Tag Archives: Mental illness

Whitney Taylor’s Definitions of Indefinable Things – Snarky, Savage, Hopeful

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Whitney Taylor’s Definitions of Indefinable Things – Snarky, Savage, Hopeful

It’s hard to write a funny book about depression.  First, well . . . Duh – depression is depressing.  Second, humor can make depression look a lot less painful than it really is.  I felt like Whitney Taylor managed to walk the thin line between the two in Definitions of Indefinable Things.  It is hilarious, but it is also pretty honest about the realities of depression. I thoroughly enjoyed this book because of that balance, so this is a solid four star read.


Goodreads Summary

This heartbreaking, humorous novel is about three teens whose lives intersect in ways they never expected.

Reggie Mason is all too familiar with “the Three Stages of Depression.” She believes she’s unlocked the secret to keeping herself safe: Nobody can hurt you if you never let them in.

Reggie encounters an unexpected challenge to her misanthropy: a Twizzler-chomping, indie film-making narcissist named Snake. Snake’s presence, while reassuring, is not exactly stable—especially since his ex-girlfriend is seven months pregnant. As Reggie falls for Snake, she must decide whether it’s time to rewrite the rules that have defined her.

My Thoughts

I like my leading ladies savage and snarky, and I’m not sure any character is more savage and snarky than Reggie.  Watching her navigate the ridiculousness of her life is so worth your time.  The thing I liked most about her is that, while she lashes out, she really does have a heart.  She cannot overcome her innate goodness, even when spewing venom.  Now, this is an unflinching look at depression. If you have never had it, you will walk away understanding exactly how it feels.  If you have, I think you will recognize the black hole.  But what really makes this book amazing is that it is also a look at life getting better.  It isn’t a fairy tale. Things aren’t perfect or quick, but there is a light at the end of the tunnel.  So, don’t skip it just because you don’t want to read something depressing.  This book is so much more.  While the language and situations are frequently mature,  I think it will speak more to my high school students about the unbreakable human spirit and believing in the good things life has to offer.  I’m adding it to my classroom library wish list.  Grades 10+.

I received an ARC from the publisher via NetGalley in exchange for an honest review.

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Emma Wunsch’s The Movie Version proves that no one’s life is perfect

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Emma Wunsch’s The Movie Version proves that no one’s life is perfect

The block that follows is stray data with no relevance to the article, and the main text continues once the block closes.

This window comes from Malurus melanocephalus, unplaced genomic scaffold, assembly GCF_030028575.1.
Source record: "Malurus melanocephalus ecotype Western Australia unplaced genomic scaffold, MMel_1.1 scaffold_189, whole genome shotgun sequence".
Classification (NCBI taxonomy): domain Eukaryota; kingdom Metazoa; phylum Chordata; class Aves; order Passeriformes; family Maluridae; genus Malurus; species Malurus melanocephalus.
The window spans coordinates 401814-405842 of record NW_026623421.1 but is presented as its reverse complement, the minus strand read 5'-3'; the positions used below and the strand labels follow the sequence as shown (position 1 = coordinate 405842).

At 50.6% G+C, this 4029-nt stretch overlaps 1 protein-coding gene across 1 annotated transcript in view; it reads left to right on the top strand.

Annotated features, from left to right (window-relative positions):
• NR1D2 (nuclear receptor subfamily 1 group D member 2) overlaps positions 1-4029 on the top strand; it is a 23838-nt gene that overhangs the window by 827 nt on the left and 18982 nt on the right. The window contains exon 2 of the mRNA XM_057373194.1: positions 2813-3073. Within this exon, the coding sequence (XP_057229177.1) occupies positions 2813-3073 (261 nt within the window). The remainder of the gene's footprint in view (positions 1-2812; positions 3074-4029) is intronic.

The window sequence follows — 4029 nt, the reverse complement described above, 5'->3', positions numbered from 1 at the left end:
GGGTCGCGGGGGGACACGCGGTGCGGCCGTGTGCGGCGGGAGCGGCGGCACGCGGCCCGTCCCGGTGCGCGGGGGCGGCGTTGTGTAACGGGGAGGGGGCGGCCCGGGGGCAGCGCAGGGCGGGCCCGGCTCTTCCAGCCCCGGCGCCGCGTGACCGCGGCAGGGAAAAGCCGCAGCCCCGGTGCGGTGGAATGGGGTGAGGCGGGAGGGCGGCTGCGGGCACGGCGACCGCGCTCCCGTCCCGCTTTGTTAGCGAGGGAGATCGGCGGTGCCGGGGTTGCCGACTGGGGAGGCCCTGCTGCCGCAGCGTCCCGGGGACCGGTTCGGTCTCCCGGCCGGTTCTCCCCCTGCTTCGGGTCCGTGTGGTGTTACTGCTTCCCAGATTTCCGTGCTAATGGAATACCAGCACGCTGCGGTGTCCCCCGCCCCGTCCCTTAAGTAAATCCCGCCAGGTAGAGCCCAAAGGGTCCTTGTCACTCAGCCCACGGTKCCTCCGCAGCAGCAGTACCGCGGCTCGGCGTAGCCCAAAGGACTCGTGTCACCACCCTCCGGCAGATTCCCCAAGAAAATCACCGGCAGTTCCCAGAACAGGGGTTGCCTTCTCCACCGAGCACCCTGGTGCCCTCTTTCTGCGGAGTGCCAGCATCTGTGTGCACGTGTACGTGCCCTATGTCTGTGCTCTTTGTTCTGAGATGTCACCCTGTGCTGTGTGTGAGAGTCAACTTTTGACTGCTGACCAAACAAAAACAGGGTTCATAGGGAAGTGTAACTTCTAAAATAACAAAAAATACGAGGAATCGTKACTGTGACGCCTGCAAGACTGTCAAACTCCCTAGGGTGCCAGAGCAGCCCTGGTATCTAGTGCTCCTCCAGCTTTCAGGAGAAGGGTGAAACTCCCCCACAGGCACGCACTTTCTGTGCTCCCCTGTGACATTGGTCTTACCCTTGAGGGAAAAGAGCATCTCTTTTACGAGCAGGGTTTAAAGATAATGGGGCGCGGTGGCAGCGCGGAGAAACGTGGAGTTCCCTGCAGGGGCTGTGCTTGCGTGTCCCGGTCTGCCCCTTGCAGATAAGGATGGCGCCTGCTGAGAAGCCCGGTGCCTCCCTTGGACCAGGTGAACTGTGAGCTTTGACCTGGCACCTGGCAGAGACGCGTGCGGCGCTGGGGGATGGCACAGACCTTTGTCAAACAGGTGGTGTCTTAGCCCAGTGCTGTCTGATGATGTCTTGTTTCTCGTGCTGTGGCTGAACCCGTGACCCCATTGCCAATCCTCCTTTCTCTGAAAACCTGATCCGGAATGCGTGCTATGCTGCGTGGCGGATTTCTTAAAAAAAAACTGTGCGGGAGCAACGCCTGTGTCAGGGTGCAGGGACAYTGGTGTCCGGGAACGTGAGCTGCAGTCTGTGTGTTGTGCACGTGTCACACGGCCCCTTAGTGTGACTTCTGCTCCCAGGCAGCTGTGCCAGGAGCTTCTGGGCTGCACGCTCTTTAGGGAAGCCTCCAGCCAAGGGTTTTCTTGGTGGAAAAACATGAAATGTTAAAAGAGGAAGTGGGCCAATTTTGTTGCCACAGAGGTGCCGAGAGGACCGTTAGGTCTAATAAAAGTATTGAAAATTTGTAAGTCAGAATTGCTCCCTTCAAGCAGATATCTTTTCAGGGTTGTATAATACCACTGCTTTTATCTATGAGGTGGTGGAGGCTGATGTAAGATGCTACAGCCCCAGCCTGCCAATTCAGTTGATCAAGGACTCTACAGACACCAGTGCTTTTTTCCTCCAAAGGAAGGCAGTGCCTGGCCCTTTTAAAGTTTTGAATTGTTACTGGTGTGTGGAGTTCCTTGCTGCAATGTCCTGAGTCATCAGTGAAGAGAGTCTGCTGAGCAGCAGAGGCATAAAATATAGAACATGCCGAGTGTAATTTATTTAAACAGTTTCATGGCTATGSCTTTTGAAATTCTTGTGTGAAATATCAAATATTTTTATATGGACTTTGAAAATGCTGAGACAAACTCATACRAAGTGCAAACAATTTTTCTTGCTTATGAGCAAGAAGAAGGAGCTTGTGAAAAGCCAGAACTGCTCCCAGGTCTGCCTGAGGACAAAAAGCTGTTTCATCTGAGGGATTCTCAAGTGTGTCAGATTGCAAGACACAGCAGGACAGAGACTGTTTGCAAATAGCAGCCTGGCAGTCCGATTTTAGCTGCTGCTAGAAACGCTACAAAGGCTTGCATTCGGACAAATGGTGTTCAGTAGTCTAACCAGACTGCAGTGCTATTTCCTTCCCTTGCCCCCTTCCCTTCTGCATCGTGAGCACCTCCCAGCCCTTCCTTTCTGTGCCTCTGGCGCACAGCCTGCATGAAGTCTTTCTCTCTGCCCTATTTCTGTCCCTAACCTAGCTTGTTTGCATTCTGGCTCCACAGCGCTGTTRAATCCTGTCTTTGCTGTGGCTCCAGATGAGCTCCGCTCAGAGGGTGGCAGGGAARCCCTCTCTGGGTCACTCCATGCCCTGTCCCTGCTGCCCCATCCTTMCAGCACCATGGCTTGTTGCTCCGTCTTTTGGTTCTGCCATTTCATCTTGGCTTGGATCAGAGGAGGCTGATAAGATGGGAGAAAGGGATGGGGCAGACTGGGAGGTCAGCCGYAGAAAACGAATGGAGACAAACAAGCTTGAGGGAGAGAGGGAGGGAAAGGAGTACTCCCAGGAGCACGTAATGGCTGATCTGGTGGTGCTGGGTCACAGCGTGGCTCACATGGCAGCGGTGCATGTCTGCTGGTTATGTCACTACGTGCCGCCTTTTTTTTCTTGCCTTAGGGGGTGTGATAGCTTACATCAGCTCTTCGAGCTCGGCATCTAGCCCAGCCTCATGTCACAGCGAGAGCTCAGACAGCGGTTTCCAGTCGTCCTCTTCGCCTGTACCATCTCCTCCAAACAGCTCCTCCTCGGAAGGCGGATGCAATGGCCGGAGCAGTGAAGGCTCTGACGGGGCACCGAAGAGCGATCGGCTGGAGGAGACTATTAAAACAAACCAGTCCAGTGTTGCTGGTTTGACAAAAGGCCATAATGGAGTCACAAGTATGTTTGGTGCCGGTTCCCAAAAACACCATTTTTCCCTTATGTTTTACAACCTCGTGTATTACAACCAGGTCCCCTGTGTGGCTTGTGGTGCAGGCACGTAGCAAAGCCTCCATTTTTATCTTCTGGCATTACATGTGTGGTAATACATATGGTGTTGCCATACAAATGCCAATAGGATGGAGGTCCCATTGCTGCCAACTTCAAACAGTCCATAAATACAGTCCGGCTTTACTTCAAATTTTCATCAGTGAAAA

So, here’s the thing – when your life crashes down around you, you don’t always do, feel, or think the right things.  That is the honesty this book has to offer.   If you are looking for a perfect protagonist, don’t bother.  If you are looking for a book that is realistic and relatable, this might be your book.  I gave The Movie Version four stars.


Goodreads Summary

A whip-smart, heart-wrenching debut YA novel about first love, first loss, and filmmaking that will delight fans of Jandy Nelson and Jennifer Niven

In the movie version of Amelia’s life, the roles have always been clear. Her older brother, Toby: definitely the Star. As popular with the stoners as he is with the cheerleaders, Toby is someone you’d pay ten bucks to watch sweep Battle of the Bands and build a “beach party” in the bathroom. As for Amelia? She’s Toby Anderson’s Younger Sister. She’s perfectly happy to watch Toby’s hijinks from the sidelines, when she’s not engrossed in one of her elaborately themed Netflix movie marathons.

But recently Toby’s been acting in a very non-movie-version way. He’s stopped hanging out with his horde of friends and started obsessively journaling and disappearing for days at a time. Amelia doesn’t know what’s happened to her awesome older brother, or who this strange actor is that’s taken his place. And there’s someone else pulling at her attention: a smart, cute new boyfriend who wants to know the real Amelia—not Toby’s Sidekick. Amelia feels adrift without her star, but to best help Toby—and herself—it might be time to cast a new role: Amelia Anderson, leading lady.

My Thoughts

Amelia, the narrator, experiences a bunch of life altering events all at the same time, and she doesn’t always come across looking good.  She is sometimes selfish, sometimes angry, sometimes willfully ignorant.  She is also loving, resilient, and open minded.  That doesn’t always make it easy to like her, but I think it does make it easy to feel like average and good human beings sometimes flub things up and they can bounce back.  That is the message of the story for me, and I think it is a message that many YA readers will respond to.  The beef some readers will have with that honesty is that it doesn’t portray the perfect and socially progressive response to mental illness.  However, that is the point – people aren’t living a movie version of life, and we certainly aren’t always camera ready.  In a perfect world, we wouldn’t flinch in the face of adversity, but real YA’s need to know they aren’t alone when they find themselves in our imperfect reality with their own imperfect responses.  This book offers that perspective, and I think it is an important one.  That being said, I found Amelia frustratingly awkward at times, and her experience with first love isn’t going to be the romance you keep coming back for.  Again, it’s honest but not always pleasant.  I did like the way the author used flashbacks to reveal Amelia’s devotion to her brother, but sometimes I thought they were just distracting.  Overall, I liked the message, but I wasn’t as engaged by the presentation.  Language and some sexual situations make this most appropriate for more mature high school readers.